Pressure is rising to "solve" the problems plaguing the Sacramento-San Joaquin River Delta, and there are indications that state officials may start making difficult choices during 2009.

The Governor's Delta Vision Committee issued a report in January that contains an ambitious schedule for setting policy and beginning on-the-ground improvements to the plumbing system and environment. Only a few days after the Delta Vision Committee report came out, The Nature Conservancy became the first large environmental organization to endorse a peripheral canal (or "isolated conveyance facility"), signaling a potential shift in Delta politics. State lawmakers have begun introducing bills that would implement the Delta Vision report, create a Delta Conservancy, and establish a new governance structure.

One question is whether the ongoing state budget problem will prevent lawmakers and the Schwarzenegger administration from focusing on the Delta.

"I don't know if there is going to be space and policy energy for anything else," Public Policy Institute of California (PPIC) Director of Research Ellen Hanak said of the state budget. "That would be a shame because you have a lot of people motivated right now. There's a real panic about the Delta. Sometimes those kinds of crises can motivate people to move more and be willing to look at options."

The reasons for panic are plentiful:

• In December, the U.S. Fish & Wildlife Service enacted new rules to protect the endangered Delta smelt. The complex web of rules would maintain the 25% to 30% reduction in water pumping from the Delta that was originally ordered in 2007 by federal District Court Oliver Wanger, who rejected the Service's 2005 biological opinion that State Water Project (SWP) and Central Valley Project (CVP) pumping from the Delta does not harm the endangered fish. The new rules could impose even greater cutbacks during drought years.

• The chances of catastrophic and multiple levee failures caused by flooding, earthquake or rising sea level appear greater than estimated only a few years ago. According to the PPIC, an island in the heart of the Delta has a 99% chance of inundation by 2100. Catastrophic levee failures could halt pumping from the Delta for months or even years, jeopardizing the state's economy.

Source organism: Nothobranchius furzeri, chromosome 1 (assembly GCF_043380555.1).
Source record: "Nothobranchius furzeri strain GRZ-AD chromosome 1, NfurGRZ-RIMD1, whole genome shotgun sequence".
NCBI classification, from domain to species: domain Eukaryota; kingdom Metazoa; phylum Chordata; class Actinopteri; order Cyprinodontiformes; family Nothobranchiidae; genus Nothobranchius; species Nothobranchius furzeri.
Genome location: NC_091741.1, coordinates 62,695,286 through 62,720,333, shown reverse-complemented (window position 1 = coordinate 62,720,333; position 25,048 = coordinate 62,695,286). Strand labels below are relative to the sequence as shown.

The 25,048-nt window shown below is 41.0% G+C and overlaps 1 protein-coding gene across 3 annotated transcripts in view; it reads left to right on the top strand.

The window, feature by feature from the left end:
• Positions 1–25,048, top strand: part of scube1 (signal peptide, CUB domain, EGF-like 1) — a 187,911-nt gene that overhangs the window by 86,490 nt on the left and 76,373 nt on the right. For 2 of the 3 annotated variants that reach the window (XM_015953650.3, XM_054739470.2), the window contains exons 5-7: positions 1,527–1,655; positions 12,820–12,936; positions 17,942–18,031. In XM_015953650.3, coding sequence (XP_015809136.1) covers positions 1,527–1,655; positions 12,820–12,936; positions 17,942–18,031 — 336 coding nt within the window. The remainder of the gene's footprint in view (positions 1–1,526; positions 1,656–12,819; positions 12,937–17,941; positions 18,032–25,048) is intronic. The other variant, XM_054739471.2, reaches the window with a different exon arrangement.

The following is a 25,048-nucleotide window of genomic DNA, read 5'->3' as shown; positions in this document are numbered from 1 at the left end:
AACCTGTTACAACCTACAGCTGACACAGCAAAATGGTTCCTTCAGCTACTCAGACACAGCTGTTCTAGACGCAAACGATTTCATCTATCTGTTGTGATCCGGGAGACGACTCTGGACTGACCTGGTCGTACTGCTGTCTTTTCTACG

• Every environmental warning light is blinking red. In January, the National Marine Fisheries Service unveiled a draft report that concludes salmon, steelhead and sturgeon cannot survive current water management conditions. When the report becomes final in March, it could force major changes in Delta water management based on Endangered Species Act mandates.

• Although late season rain and snow could still fall, it appears California is in the midst of its third consecutive drought year. Reservoirs are only one-third full. The SWP and CVP may provide as little as 10% to 15% of allocations Such low deliveries could cost the Central Valley tens of thousands of jobs. The Metropolitan Water District of Southern California has announced there is a 50% chance it will ration water this year.

"There is no time to waste," concluded the Delta Vision Committee, "and we must accelerate implementation of near-term fundamental actions. Additional delay will only compound the risk to the state and its citizens."

Assemblyman Jared Huffman (D-San Rafael), chairman of the Assembly Water, Parks and Wildlife Committee, said the Delta Vision implementation report has teed up the issues that lawmakers must decide. "I don't know if it will happen this year, but this is the two-year-long session to get it done. This issue is here and now," said Huffman, whose AB 39 would implement the Delta Vision report.

The Delta Vision report was prepared by five cabinet secretaries. It followed up on a governor's blue ribbon task force that examined the issues for two years and made a series of recommendations. Initially, Resources Agency Secretary Mike Chrisman said the administration could implement the report's recommendations – including construction of a peripheral canal – without the Legislature's consent. Chrisman appears to have since backed away from that position.